I try to create a SSO in a Windows Domain using NTLM and no server modules with an Apache2 server on a Linux machine which is not in the Windows domain. Don't know if this is even possible. But I show you now what I've figured out and what I've to know next.

Okay first I turned on the options that my browser (IE and FF) sends the Authorization header with the NTLM data (Message type 1). This works I get a string like:


But what's next? I've to send this string to the server where my AD's running right? So my server is known as SERVER1.DOMAIN and has the IP

With which protocol and in which way can I send now the Message Type 1 to my AD server to get the NTLM challenge message (type 2) back?

I guess I'll have to write something like this:


$fp = fsockopen("", 80 /* <--- which port? */, $errno, $errstr, 30);

if (!$fp)
    die("$errstr ($errno)");

fwrite($fp, $headers['Authorization'] . "\r\n");

$ntlmChallengeData = '';

while (!feof($fp)) {
    $ntlmChallengeData .= fgets($fp, 128);


var_dump($ntlmChallengeData); // The challenge data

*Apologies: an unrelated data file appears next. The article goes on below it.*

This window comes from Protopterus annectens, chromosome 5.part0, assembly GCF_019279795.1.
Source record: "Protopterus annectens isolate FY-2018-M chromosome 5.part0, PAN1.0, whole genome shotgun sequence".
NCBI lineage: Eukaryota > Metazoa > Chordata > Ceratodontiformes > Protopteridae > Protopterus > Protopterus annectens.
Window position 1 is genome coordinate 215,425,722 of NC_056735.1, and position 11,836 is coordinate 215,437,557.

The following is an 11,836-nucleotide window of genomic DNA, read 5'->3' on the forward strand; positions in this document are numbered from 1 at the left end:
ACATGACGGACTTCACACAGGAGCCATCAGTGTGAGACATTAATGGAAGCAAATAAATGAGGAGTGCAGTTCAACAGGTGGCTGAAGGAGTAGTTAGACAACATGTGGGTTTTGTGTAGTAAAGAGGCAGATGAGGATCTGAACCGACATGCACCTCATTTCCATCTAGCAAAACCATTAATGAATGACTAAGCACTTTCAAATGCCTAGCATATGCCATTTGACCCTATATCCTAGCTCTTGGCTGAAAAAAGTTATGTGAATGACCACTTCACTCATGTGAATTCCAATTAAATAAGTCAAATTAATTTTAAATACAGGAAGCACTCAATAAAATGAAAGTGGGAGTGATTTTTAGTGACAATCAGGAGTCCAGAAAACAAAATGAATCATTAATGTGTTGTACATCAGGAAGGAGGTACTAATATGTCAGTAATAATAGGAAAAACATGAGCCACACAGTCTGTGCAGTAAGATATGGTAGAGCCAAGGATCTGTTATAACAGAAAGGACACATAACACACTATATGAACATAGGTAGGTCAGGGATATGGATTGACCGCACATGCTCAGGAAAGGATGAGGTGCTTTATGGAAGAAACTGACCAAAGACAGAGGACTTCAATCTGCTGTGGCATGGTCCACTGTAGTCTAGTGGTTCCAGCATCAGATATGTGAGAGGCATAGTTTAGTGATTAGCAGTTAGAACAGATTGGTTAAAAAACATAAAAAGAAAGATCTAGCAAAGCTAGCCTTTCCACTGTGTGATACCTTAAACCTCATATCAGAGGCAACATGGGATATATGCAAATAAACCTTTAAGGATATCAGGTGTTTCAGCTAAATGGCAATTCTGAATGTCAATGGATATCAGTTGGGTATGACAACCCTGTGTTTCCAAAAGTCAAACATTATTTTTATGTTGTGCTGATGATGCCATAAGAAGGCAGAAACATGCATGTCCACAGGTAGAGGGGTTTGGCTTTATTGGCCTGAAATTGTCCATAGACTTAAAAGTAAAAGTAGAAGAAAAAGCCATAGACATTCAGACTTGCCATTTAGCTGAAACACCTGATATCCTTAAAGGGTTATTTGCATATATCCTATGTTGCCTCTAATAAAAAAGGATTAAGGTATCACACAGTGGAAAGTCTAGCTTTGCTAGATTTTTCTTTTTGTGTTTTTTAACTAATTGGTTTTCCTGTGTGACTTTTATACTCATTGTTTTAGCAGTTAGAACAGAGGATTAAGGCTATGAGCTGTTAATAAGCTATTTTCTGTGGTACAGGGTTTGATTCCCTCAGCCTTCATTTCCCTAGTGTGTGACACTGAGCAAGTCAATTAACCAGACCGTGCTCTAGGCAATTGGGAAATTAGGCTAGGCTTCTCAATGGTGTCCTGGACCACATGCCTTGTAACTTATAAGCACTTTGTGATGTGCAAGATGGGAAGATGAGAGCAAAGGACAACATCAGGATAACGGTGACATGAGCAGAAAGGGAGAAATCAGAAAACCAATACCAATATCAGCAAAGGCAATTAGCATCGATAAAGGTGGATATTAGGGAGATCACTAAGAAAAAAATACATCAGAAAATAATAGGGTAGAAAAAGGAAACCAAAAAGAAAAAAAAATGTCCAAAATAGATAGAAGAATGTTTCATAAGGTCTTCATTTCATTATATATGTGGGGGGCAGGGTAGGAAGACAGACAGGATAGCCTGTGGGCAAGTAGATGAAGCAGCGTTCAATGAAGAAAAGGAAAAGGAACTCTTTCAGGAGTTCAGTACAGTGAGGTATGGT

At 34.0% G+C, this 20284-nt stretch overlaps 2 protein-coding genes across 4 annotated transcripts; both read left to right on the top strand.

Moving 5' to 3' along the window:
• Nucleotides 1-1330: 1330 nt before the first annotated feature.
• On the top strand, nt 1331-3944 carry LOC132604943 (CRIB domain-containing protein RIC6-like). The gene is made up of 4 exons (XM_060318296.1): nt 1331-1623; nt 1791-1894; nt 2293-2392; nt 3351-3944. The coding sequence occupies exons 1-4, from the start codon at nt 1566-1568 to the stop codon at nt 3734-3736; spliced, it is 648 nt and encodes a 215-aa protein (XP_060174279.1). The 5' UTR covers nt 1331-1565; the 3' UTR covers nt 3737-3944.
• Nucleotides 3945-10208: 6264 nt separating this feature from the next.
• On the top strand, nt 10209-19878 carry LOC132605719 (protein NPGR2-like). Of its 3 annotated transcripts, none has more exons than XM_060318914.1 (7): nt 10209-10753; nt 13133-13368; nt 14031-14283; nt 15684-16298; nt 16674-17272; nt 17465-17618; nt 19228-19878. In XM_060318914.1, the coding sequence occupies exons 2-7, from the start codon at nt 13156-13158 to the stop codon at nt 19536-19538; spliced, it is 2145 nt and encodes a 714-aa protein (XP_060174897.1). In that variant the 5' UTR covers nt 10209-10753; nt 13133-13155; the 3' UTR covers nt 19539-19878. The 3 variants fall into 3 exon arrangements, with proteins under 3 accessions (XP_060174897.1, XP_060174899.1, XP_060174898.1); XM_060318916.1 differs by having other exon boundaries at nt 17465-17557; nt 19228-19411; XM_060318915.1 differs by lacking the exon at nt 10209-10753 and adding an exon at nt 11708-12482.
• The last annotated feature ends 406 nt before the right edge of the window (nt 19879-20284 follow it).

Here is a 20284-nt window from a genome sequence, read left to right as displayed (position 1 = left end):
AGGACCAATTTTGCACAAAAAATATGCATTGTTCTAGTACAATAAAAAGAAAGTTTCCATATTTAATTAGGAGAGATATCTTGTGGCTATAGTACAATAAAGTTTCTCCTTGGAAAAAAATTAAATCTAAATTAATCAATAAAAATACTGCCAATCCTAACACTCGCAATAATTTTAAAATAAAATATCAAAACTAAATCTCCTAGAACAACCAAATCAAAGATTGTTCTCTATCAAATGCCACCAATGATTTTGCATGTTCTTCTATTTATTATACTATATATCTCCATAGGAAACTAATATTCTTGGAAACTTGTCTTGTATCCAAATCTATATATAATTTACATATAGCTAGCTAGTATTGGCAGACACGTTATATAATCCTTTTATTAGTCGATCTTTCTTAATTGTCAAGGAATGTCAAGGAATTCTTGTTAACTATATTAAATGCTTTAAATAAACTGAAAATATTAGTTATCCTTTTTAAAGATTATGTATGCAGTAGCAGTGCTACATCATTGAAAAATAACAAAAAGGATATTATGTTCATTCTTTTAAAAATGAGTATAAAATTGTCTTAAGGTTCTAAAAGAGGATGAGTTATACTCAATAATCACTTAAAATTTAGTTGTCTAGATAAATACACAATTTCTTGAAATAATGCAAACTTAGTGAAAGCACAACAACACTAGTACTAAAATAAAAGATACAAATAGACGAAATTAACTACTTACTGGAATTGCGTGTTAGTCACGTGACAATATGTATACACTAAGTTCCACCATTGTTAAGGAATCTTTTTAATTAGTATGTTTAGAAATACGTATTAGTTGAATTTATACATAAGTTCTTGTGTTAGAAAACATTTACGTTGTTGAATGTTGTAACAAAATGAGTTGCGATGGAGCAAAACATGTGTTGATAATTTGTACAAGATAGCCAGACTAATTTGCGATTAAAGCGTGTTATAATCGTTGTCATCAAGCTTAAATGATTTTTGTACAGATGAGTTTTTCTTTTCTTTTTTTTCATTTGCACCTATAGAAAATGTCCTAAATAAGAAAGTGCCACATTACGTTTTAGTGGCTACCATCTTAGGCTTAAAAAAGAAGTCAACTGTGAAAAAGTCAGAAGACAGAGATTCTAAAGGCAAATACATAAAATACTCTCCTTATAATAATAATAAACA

But on which port does the Windows Server respond to my NTLM data?


This is not possible using only PHP. Validating NTLMv2 credentials requires SecureChannel encrypted RPCs with the NETLOGON service of an Active Directory DC. It is an understatement to say that that is a difficult thing to do.

In a Linux environment your best bet would be to maybe look into the Samba "winbind" package and do the auth at the Apache level. These modules have always been a little clumsy IMO but mod_auth_kerb and mod_auth_winbind are the standard modules for this type of thing last I checked.

Your Answer

By clicking “Post Your Answer”, you agree to our terms of service, privacy policy and cookie policy

Not the answer you're looking for? Browse other questions tagged or ask your own question.